In dreams

In dreams

The images are by now surely familiar to anyone who has loved homoerotic art from the last 15 years. Many such photographers and visual artists have closed their studios since Ross Watson began, but he’s made a living from his paintings for all of this time, even attracting Elton John as a collector. The difference may well be the contextualising of his subjects: as godlike statues, airforce pilots or, in this instance, athletes transported beyond the sporting field.

I just wanted to get away from what you see so much in photography, with a model posed in front of a calico backdrop -¦ Watson explains on the phone from Melbourne. I wanted to make a series of paintings that were surprising and captivating, with an edge to them.

With the painting Daniel, Volleyball for example, it’s impossible that the ball would be balanced on a moving speedboat, but it doesn’t matter. It just goes into an almost dreamlike space. The white dove that’s sitting on top of the ball, the young player lost in his own world -¦ Hopefully the painting, 10 years on, will still be interesting.

His latest exhibition Sports/Men offers Watson’s most unusual compositions to date. Jamie, Aerobics sees the jock-strapped athlete alone on a vast desert plain. In Osman, Martial Arts, the competitor sits on horsetop, framed by white sheets and Uluru. Watson tells me that each of the models is excellent in their particular sport, with the quirky frame perhaps indicative of Watson’s personal obsessions.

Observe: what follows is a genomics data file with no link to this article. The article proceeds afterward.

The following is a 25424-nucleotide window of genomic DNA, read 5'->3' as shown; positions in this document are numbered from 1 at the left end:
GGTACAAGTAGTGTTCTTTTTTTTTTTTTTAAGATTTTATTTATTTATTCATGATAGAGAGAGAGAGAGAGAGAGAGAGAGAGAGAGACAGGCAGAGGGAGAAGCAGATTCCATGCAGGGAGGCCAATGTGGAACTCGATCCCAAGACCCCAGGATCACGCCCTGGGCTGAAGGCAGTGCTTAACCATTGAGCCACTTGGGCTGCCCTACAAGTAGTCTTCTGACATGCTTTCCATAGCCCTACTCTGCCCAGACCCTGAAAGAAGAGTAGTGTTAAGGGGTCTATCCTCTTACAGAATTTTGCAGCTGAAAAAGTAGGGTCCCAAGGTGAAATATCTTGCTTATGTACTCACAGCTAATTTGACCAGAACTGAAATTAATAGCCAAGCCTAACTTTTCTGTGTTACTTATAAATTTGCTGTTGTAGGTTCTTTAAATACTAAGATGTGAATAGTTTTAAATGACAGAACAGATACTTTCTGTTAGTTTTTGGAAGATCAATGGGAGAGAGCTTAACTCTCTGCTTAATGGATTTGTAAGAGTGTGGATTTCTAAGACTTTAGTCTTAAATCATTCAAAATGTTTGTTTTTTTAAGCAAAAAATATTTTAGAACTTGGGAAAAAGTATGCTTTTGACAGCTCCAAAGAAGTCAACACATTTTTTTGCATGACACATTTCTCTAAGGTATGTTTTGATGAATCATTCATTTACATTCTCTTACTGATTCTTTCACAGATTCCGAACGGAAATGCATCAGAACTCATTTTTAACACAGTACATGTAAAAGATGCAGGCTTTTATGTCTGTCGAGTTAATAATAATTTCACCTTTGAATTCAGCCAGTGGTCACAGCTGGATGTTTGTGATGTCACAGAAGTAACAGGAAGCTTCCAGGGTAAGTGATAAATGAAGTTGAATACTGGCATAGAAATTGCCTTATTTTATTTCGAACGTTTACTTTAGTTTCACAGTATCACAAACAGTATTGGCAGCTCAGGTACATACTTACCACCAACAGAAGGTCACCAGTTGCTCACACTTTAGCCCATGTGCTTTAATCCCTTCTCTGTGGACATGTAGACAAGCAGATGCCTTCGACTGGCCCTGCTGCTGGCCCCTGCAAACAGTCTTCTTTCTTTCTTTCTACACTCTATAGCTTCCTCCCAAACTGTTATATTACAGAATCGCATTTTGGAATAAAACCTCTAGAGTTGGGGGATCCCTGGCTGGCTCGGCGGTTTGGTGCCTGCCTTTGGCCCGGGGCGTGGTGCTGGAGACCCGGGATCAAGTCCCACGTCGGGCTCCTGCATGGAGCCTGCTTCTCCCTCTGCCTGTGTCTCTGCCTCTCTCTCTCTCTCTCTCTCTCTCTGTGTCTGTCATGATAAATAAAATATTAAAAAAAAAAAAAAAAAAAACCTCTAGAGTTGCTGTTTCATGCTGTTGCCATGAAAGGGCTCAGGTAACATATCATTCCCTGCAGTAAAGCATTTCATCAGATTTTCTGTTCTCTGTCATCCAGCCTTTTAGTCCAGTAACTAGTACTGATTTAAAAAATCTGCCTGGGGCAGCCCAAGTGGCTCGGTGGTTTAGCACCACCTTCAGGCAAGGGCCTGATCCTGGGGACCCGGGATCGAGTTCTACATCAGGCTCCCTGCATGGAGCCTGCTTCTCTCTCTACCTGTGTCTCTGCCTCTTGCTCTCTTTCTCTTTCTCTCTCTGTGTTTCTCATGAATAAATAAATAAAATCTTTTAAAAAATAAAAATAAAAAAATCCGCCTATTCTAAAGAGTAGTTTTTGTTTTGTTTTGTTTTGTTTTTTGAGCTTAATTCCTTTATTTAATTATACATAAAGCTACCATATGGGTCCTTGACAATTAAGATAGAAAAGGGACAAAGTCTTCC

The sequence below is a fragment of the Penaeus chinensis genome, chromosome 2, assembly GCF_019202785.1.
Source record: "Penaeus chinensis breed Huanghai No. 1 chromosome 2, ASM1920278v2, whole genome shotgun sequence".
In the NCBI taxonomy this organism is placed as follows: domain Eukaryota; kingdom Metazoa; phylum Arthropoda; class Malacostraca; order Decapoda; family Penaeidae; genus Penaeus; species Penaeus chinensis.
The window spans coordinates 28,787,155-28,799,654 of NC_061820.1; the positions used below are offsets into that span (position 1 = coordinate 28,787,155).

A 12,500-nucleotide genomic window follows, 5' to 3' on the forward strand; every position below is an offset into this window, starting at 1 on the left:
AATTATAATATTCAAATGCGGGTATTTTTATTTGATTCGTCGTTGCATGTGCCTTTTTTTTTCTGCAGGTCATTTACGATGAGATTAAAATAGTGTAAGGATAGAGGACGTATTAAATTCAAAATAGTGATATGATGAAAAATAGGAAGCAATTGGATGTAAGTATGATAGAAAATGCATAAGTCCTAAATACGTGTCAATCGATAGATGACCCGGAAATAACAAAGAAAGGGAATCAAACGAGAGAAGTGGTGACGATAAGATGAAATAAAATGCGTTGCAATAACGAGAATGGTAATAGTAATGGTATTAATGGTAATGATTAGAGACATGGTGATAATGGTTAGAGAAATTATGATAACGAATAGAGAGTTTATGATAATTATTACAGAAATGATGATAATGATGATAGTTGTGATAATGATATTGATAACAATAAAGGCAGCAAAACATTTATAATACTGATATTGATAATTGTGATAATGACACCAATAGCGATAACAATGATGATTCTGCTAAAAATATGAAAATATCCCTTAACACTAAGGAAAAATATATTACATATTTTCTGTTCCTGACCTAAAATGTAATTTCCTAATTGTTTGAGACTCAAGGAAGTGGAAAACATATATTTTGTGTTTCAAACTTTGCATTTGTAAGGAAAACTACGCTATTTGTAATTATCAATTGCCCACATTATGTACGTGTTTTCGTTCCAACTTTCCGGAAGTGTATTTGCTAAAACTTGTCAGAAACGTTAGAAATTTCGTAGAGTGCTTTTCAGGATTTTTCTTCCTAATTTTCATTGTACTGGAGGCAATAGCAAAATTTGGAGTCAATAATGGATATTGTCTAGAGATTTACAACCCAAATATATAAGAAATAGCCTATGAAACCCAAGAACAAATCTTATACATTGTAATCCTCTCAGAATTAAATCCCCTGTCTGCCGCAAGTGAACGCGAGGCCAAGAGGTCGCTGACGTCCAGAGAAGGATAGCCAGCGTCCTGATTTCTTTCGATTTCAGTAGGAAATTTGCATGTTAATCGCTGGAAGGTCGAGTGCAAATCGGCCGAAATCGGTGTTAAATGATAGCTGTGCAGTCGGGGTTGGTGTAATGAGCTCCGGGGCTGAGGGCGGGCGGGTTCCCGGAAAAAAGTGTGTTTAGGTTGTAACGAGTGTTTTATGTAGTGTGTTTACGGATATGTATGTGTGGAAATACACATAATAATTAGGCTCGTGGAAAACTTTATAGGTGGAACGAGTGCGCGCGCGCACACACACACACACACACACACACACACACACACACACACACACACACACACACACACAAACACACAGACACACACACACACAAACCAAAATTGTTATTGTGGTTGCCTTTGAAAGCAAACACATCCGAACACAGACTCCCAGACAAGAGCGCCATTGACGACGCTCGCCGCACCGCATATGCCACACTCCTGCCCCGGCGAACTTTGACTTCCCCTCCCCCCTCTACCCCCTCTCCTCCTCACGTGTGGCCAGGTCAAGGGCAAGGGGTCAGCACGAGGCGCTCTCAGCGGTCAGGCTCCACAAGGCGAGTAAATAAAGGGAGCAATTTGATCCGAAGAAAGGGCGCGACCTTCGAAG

I turned 40 in February and as we all do at this time, you find yourself dealing with a change of life, laughs Watson. A couple of friends have noted that in paintings like Daniel, Track And Field and Daniel, Volleyball, the athletes are very much in their own world and looking very self-reflective.

I ask more about Watson’s process, discovering that he begins with the human form, then finds the background purely through intuition. Despite the somewhat tongue-in-cheek air of images such as Connor, Triathlon (which has a swimmer helicoptered in Speedos to a barren Central Australian desert), Watson is deeply serious about the hyper-realistic world he has created. I ask if he has ever considered painting men with bodies less beautiful -“ if he’s ever had any Lucien Freud moments.

Lucien Freud models are quite different to mine, concurs Watson. I haven’t for years. In the past I’ve painted women as well. Only more recently I’ve been painting more athletic men.

At the same time I’ve painted a balance, I’m attracted to all kinds of body types. If someone has a very boyish, slim regular body, that can be just as attractive and beautiful to me as someone who is very, very athletic.

I suspect our personal definitions of beautiful body types might be a little different, so I silence my inner Naomi Wolf for a moment to ask whether he’ll be competing for the Games.

Who has time? says Watson. I’ll be at the gallery for 95 percent of the time, so I won’t be participating in any sports -“ but in one way I’ve already been participating for a year.

Sports/Men is showing at the Kirketon, 229 Darlinghurst Road, Darlinghurst, until 6 November, from 11am to 6pm daily as part of the cultural festival.

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